Terrestrial Resources

Regional Rare Plant Survey

US Forest Service
Meridian conducted surveys of plant community types to identify the presence and abundance of rare plants across four project areas on the Thorne Bay, Ketchikan, and Wrangell Ranger Districts of the Tongass National Forest. Projects included all or portions of the following survey areas: North Prince of Wales Island, Kosciusko Island, Heceta Island, Tuxekan Island, Zarembo Island, and Neets Bay-Shrimp Bay Peninsula on Revillagigedo Island. The surveys were completed to provide land managers with an understanding of the potential to find undocumented rare species in similar habitats across the Forest. Our surveys included searches for 101 vascular species on unique geological features in remote sites during 2010, 2012, and 2013. Meridian staff managed all project logistics, coordination with Forest Service staff, electronic data management and mapping, and technical reporting.

Wildlife Habitat Management Plan

Cowlitz PUD
Meridian developed a Wildlife Habitat Management Plan for the Swift No. 2 Wildlife Management Area. The plan specifies measures to accelerate the development of old-growth characteristics in young, dense forest stands, improve elk forage, control noxious weeds, minimize disturbance to wildlife, and protect wetlands and riparian habitat. These measures benefit species such as pileated woodpeckers, northern spotted owl, black-capped chickadee, yellow warbler, Roosevelt elk, dabbling ducks, and pond-breeding amphibians. Meridian continues to assist the PUD with implementation of the plan, including annual invasive plant and public access surveys, wetland and meadow assessments, and design of silvicultural treatments.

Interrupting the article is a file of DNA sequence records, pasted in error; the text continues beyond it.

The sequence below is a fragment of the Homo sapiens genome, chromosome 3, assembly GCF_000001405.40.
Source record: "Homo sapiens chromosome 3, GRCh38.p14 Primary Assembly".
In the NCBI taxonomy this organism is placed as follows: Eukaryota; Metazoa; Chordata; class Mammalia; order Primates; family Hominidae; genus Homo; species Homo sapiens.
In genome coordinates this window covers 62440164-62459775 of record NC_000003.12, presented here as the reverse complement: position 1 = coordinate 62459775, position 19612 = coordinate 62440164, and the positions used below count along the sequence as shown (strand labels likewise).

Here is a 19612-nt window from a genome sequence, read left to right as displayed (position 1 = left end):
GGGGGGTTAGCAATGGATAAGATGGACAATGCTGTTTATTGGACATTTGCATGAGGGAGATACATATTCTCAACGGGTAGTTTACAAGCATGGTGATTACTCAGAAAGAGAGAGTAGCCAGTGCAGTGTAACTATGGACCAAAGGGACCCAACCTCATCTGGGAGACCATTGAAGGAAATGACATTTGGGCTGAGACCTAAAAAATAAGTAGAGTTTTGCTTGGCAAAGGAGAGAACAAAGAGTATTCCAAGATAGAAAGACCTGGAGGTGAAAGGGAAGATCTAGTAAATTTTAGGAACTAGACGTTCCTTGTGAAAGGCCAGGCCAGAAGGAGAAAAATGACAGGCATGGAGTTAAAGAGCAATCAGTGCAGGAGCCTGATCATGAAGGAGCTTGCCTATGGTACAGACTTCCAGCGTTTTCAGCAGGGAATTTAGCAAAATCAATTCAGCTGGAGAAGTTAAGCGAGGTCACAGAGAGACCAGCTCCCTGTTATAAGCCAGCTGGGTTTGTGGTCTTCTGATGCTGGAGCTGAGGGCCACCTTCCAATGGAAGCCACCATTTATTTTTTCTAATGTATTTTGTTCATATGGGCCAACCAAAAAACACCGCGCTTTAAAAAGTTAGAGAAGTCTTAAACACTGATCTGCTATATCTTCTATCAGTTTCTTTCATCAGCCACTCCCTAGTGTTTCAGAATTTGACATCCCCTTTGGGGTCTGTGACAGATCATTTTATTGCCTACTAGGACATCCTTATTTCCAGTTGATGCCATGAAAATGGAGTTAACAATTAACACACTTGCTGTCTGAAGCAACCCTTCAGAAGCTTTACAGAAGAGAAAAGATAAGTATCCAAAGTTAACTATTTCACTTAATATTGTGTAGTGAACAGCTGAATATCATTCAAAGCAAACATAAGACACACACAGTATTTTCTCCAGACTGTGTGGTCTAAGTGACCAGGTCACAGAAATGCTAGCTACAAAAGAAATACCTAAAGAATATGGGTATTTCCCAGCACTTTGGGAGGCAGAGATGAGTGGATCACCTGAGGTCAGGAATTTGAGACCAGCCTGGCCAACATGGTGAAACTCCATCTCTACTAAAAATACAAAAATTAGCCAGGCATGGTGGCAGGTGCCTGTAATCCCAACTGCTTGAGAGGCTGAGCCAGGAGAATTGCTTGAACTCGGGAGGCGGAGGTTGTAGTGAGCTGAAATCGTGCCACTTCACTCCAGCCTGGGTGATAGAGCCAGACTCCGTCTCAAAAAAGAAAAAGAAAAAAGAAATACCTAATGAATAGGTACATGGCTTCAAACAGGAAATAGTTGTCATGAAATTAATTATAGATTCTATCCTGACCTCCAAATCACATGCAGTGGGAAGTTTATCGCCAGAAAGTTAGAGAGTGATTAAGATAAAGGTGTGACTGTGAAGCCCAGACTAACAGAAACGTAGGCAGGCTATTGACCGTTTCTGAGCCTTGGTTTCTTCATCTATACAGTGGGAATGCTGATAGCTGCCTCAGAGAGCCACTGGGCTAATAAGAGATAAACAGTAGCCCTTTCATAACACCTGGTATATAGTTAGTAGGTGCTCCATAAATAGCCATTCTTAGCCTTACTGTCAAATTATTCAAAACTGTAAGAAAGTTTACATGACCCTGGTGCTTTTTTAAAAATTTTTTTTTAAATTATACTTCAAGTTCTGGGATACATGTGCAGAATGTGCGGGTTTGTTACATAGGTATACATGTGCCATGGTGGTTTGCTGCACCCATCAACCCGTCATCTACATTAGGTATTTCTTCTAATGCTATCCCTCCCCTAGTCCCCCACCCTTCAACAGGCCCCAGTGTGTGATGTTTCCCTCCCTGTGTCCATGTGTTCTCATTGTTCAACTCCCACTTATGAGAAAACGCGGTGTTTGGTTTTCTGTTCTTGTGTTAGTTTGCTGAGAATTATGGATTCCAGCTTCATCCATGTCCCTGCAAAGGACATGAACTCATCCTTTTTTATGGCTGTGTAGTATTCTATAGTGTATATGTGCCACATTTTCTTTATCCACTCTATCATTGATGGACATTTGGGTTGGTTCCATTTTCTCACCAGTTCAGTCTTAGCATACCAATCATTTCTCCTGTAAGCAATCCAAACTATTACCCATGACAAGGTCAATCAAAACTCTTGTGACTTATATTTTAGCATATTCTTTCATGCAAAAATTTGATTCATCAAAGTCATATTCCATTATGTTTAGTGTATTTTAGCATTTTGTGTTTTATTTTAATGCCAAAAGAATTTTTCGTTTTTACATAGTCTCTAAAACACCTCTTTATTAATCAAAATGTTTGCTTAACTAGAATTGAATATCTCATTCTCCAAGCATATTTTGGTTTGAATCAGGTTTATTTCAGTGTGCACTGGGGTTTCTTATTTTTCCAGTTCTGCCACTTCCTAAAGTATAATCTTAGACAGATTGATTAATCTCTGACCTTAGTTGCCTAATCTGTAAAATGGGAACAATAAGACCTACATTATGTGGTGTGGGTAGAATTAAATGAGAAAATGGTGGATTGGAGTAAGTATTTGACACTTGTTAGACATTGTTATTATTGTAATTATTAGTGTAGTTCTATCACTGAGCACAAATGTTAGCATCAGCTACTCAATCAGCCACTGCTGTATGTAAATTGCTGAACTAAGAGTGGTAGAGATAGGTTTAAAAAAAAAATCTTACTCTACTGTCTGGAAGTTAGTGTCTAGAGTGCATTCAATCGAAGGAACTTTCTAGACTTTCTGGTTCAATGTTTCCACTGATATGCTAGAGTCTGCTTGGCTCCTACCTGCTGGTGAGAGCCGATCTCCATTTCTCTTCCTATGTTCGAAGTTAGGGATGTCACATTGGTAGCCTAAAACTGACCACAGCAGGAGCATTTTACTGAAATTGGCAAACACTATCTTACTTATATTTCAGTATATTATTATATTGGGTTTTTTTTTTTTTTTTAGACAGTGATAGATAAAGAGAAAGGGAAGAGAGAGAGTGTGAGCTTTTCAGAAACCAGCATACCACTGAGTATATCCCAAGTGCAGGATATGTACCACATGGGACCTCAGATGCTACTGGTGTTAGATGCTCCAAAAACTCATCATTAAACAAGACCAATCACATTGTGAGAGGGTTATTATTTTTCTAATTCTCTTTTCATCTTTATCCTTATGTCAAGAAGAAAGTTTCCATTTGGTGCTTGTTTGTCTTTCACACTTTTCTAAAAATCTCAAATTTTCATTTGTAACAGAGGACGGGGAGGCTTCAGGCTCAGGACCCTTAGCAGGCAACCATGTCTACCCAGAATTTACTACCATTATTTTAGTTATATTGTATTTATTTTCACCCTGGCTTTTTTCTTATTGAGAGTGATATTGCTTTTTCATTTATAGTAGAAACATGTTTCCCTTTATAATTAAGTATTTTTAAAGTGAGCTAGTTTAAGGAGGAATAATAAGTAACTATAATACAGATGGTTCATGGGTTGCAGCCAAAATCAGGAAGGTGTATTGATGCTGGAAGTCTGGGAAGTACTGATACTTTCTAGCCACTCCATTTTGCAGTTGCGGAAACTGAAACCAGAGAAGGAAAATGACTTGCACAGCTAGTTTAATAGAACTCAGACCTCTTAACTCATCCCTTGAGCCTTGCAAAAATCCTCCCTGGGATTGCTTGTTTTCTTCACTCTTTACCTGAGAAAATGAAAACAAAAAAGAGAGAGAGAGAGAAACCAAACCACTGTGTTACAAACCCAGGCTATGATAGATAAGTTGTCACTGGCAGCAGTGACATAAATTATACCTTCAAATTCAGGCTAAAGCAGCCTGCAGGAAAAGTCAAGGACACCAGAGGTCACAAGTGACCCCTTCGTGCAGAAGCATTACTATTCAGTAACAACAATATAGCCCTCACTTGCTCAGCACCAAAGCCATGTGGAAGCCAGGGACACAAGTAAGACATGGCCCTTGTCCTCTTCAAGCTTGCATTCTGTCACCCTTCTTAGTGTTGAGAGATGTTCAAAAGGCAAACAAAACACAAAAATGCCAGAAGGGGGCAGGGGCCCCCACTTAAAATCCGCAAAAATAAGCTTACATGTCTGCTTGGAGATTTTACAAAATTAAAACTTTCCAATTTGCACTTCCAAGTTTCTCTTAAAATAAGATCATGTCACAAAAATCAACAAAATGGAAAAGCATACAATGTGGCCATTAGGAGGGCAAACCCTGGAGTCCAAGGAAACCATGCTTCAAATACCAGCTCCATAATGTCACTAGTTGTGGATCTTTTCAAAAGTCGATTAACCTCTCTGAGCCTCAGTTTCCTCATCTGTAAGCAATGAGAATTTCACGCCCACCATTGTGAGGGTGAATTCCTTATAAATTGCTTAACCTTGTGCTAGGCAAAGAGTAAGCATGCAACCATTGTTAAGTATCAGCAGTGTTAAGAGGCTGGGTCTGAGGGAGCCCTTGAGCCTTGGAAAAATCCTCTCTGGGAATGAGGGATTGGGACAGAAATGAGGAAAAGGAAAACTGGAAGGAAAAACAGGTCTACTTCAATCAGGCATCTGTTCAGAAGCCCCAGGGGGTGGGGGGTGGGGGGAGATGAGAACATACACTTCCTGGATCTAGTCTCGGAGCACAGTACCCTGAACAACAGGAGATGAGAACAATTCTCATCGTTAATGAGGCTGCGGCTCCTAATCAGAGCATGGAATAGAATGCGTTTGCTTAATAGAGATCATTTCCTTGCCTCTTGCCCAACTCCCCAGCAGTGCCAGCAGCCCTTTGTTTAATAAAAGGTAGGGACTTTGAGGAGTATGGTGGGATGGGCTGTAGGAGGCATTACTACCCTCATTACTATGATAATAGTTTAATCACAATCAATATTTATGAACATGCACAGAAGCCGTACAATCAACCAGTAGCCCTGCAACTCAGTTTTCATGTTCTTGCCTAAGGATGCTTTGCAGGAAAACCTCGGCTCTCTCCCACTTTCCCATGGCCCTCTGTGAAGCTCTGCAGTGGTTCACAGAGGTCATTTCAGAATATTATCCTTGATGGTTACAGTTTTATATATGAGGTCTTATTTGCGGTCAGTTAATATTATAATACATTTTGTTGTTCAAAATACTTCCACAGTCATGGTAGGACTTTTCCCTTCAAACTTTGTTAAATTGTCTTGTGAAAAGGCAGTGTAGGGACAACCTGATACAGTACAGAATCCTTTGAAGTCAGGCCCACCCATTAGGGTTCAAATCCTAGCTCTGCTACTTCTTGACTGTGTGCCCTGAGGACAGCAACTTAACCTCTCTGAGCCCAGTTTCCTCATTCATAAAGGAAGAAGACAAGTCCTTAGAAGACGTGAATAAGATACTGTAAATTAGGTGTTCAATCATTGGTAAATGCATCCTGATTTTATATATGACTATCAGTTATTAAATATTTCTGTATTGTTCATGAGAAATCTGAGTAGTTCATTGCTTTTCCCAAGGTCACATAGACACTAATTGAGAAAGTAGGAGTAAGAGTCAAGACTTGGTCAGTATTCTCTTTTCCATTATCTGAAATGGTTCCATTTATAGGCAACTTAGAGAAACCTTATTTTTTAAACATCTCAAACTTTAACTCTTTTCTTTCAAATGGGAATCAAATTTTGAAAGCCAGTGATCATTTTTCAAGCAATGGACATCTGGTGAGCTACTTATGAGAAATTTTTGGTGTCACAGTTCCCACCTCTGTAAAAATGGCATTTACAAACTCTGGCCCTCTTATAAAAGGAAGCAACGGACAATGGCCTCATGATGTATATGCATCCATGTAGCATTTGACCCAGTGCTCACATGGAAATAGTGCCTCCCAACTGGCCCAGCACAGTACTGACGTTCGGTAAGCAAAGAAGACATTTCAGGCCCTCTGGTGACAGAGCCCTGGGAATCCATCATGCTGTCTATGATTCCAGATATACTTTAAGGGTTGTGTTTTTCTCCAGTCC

Vegetation Cover Type Mapping and Habitat Assessment

Snohomish County PUD
Meridian conducted a wildlife habitat study for the proposed Sunset Fish Passage and Energy Project to evaluate the potential effects of a proposed 30-MW hydropower project on sensitive habitats and wildlife species with legal protection or special conservation or management designations. The study involved classifying and mapping existing vegetation, calculating changes in cover type acreages that would occur as a result of construction, and comparing habitat requirements of special status species with attributes of habitat in the project area. Results of the study will be included in the FERC license application and used to design a terrestrial resource management plan to offset project impacts.

Tyee Transmission Line Invasive Plant Study

Southeast Alaska Power Agency
Meridian conducted several field studies as part of an environmental assessment to evaluate the effects of SEAPA's proposal to use an off-road vehicle to access approximately 27 miles of the Tyee Transmission Line. Meridian prepared an invasive species survey report and risk assessment, developed a list of priority species, and identified a set of cost-efficient best management practices and mitigation measures to minimize the introduction and spread of invasive plants without increasing the risk of additional ground disturbance.

Terrestrial Resource Protection Plan

Tacoma Power
As part of license implementation for the Cushman Hydroelectric Project, Meridian developed a Terrestrial Resource Protection Plan for Tacoma Power that includes two components. The first identifies measures to minimize short-term wildlife disturbance during construction and habitat enhancement activities, while the second presents guidelines for long-term land management. The plan evaluates all the license conditions that could cause adverse effects on wildlife, provides a list of best management practices, and defines specific measures to protect key species and habitats.